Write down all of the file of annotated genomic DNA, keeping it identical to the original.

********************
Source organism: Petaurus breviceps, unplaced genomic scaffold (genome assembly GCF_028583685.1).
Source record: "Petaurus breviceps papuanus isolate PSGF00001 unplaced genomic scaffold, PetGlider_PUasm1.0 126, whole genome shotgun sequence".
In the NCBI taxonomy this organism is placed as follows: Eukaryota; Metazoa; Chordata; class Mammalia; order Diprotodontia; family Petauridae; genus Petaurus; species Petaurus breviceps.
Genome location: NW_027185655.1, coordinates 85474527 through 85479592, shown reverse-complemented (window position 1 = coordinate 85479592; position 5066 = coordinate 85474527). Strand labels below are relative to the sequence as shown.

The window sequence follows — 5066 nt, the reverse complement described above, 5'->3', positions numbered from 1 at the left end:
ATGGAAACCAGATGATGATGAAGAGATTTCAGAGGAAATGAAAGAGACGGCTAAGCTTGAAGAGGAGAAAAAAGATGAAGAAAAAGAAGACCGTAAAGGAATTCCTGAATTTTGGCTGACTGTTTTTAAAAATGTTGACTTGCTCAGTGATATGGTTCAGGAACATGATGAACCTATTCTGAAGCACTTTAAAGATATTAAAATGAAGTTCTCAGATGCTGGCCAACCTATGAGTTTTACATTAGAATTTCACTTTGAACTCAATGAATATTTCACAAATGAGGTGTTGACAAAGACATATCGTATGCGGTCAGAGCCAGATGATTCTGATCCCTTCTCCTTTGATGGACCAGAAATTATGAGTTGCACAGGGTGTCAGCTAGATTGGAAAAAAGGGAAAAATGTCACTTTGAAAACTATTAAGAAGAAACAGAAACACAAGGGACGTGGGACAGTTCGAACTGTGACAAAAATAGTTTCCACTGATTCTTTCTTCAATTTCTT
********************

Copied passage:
Source organism: Petaurus breviceps, unplaced genomic scaffold (genome assembly GCF_028583685.1).
Source record: "Petaurus breviceps papuanus isolate PSGF00001 unplaced genomic scaffold, PetGlider_PUasm1.0 126, whole genome shotgun sequence".
In the NCBI taxonomy this organism is placed as follows: Eukaryota; Metazoa; Chordata; class Mammalia; order Diprotodontia; family Petauridae; genus Petaurus; species Petaurus breviceps.
Genome location: NW_027185655.1, coordinates 85474527 through 85479592, shown reverse-complemented (window position 1 = coordinate 85479592; position 5066 = coordinate 85474527). Strand labels below are relative to the sequence as shown.

The window sequence follows — 5066 nt, the reverse complement described above, 5'->3', positions numbered from 1 at the left end:
ATGGAAACCAGATGATGATGAAGAGATTTCAGAGGAAATGAAAGAGACGGCTAAGCTTGAAGAGGAGAAAAAAGATGAAGAAAAAGAAGACCGTAAAGGAATTCCTGAATTTTGGCTGACTGTTTTTAAAAATGTTGACTTGCTCAGTGATATGGTTCAGGAACATGATGAACCTATTCTGAAGCACTTTAAAGATATTAAAATGAAGTTCTCAGATGCTGGCCAACCTATGAGTTTTACATTAGAATTTCACTTTGAACTCAATGAATATTTCACAAATGAGGTGTTGACAAAGACATATCGTATGCGGTCAGAGCCAGATGATTCTGATCCCTTCTCCTTTGATGGACCAGAAATTATGAGTTGCACAGGGTGTCAGCTAGATTGGAAAAAAGGGAAAAATGTCACTTTGAAAACTATTAAGAAGAAACAGAAACACAAGGGACGTGGGACAGTTCGAACTGTGACAAAAATAGTTTCCACTGATTCTTTCTTCAATTTCTT